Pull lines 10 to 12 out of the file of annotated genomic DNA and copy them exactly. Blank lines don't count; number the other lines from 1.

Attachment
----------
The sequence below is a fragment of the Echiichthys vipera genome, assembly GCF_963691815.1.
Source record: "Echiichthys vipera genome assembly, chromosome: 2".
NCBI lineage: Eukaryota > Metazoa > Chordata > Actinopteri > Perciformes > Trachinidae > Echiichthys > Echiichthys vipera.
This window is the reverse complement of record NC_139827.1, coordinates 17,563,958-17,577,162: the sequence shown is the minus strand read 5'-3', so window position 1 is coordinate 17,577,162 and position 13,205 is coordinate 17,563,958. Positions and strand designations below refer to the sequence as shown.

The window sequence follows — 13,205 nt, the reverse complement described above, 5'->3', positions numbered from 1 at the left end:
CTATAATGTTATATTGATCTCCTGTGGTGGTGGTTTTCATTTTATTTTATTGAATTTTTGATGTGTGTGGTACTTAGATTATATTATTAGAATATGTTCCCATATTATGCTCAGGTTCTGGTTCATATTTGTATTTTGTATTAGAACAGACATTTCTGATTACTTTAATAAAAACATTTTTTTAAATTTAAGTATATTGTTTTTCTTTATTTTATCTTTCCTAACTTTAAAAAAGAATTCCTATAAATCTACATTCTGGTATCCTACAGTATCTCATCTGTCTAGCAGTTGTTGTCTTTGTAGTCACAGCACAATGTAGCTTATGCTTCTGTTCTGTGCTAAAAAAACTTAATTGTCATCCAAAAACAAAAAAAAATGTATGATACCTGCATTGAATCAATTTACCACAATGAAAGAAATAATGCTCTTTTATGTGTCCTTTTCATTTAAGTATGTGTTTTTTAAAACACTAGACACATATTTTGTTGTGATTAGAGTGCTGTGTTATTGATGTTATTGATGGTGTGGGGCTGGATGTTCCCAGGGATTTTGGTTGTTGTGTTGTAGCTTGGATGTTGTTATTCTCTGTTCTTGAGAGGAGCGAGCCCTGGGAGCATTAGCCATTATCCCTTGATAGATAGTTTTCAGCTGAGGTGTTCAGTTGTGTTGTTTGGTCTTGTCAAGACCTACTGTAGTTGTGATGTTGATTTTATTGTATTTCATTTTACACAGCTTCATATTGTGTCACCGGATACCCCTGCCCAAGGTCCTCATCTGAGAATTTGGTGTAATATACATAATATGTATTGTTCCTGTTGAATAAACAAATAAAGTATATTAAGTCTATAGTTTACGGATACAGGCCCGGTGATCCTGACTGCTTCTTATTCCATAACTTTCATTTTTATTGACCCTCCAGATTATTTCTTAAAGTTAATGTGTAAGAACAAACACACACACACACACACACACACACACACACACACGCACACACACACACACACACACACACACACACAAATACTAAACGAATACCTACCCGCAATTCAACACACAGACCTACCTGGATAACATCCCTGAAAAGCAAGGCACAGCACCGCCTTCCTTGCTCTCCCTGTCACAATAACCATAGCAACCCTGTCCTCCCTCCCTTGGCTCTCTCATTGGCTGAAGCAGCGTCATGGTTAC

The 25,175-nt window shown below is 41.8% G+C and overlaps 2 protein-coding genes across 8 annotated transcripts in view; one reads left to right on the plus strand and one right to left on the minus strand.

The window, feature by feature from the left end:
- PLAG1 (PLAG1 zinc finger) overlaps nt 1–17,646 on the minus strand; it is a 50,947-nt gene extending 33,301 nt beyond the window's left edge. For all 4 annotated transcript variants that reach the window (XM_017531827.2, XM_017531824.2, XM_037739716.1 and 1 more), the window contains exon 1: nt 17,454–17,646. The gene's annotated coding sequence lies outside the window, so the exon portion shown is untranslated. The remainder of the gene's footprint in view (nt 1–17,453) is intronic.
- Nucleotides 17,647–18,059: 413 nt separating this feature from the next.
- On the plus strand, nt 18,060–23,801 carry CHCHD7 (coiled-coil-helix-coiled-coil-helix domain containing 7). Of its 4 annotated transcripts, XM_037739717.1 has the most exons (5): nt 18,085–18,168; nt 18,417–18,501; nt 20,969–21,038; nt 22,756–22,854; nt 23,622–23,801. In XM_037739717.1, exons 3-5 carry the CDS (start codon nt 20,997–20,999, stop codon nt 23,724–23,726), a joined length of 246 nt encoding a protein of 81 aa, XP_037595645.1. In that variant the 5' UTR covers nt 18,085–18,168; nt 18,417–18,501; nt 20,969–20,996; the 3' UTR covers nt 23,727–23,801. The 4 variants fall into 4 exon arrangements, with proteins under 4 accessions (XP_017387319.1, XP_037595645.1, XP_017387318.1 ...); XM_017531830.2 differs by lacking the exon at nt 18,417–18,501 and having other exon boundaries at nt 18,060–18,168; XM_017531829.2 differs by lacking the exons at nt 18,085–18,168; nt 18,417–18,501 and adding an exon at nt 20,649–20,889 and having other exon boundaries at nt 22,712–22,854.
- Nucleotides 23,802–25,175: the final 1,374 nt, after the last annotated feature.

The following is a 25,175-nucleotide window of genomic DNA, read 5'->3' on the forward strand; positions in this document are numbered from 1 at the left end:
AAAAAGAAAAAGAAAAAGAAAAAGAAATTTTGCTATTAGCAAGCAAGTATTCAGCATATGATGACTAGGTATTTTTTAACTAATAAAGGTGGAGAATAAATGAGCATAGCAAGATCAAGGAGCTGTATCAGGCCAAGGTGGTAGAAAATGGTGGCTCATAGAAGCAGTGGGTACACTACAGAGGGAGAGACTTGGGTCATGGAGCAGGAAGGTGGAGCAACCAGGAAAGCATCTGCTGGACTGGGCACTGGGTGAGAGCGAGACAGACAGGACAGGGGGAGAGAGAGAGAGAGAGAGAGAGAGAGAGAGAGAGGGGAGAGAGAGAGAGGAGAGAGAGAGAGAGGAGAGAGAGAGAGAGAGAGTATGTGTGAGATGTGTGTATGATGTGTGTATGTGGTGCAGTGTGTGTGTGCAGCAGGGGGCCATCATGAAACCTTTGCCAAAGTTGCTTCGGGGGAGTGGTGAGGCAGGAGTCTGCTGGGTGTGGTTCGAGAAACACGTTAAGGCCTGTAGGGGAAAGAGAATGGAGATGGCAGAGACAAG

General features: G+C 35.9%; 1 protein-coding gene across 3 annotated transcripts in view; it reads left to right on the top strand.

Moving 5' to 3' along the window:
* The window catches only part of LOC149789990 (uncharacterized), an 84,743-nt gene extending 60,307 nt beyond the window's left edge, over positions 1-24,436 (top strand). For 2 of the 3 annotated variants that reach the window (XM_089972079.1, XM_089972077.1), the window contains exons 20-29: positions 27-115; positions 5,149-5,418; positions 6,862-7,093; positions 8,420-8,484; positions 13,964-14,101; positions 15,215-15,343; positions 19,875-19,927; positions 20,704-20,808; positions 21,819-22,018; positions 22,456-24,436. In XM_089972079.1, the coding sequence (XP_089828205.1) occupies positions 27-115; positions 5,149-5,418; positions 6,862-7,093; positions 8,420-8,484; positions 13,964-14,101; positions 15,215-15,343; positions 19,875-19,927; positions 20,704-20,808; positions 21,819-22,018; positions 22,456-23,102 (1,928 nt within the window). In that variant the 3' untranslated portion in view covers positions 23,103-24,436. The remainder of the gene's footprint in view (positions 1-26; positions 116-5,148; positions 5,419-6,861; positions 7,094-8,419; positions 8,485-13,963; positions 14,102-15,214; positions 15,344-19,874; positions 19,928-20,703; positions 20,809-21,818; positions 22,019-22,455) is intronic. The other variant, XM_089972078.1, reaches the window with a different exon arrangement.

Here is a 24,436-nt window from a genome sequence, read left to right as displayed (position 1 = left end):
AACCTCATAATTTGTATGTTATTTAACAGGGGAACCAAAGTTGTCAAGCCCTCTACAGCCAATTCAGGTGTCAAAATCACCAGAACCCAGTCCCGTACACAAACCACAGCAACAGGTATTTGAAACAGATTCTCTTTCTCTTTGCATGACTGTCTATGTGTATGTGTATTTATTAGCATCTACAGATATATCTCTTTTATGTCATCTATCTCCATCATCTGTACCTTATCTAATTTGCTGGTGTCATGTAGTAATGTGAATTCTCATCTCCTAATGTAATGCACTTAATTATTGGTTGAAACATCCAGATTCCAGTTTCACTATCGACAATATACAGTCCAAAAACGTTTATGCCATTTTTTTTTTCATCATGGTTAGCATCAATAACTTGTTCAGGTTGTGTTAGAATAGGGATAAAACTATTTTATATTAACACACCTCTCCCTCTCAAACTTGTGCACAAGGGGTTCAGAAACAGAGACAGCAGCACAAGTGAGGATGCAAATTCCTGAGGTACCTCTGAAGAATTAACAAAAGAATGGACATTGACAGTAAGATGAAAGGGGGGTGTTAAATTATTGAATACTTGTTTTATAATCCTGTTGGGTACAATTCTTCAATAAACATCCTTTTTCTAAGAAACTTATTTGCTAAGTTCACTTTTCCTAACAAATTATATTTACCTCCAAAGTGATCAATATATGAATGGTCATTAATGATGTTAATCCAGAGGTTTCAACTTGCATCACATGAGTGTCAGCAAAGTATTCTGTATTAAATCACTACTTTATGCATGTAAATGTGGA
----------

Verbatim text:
- Nucleotides 17,647–18,059: 413 nt separating this feature from the next.
- On the plus strand, nt 18,060–23,801 carry CHCHD7 (coiled-coil-helix-coiled-coil-helix domain containing 7). Of its 4 annotated transcripts, XM_037739717.1 has the most exons (5): nt 18,085–18,168; nt 18,417–18,501; nt 20,969–21,038; nt 22,756–22,854; nt 23,622–23,801. In XM_037739717.1, exons 3-5 carry the CDS (start codon nt 20,997–20,999, stop codon nt 23,724–23,726), a joined length of 246 nt encoding a protein of 81 aa, XP_037595645.1. In that variant the 5' UTR covers nt 18,085–18,168; nt 18,417–18,501; nt 20,969–20,996; the 3' UTR covers nt 23,727–23,801. The 4 variants fall into 4 exon arrangements, with proteins under 4 accessions (XP_017387319.1, XP_037595645.1, XP_017387318.1 ...); XM_017531830.2 differs by lacking the exon at nt 18,417–18,501 and having other exon boundaries at nt 18,060–18,168; XM_017531829.2 differs by lacking the exons at nt 18,085–18,168; nt 18,417–18,501 and adding an exon at nt 20,649–20,889 and having other exon boundaries at nt 22,712–22,854.
- Nucleotides 23,802–25,175: the final 1,374 nt, after the last annotated feature.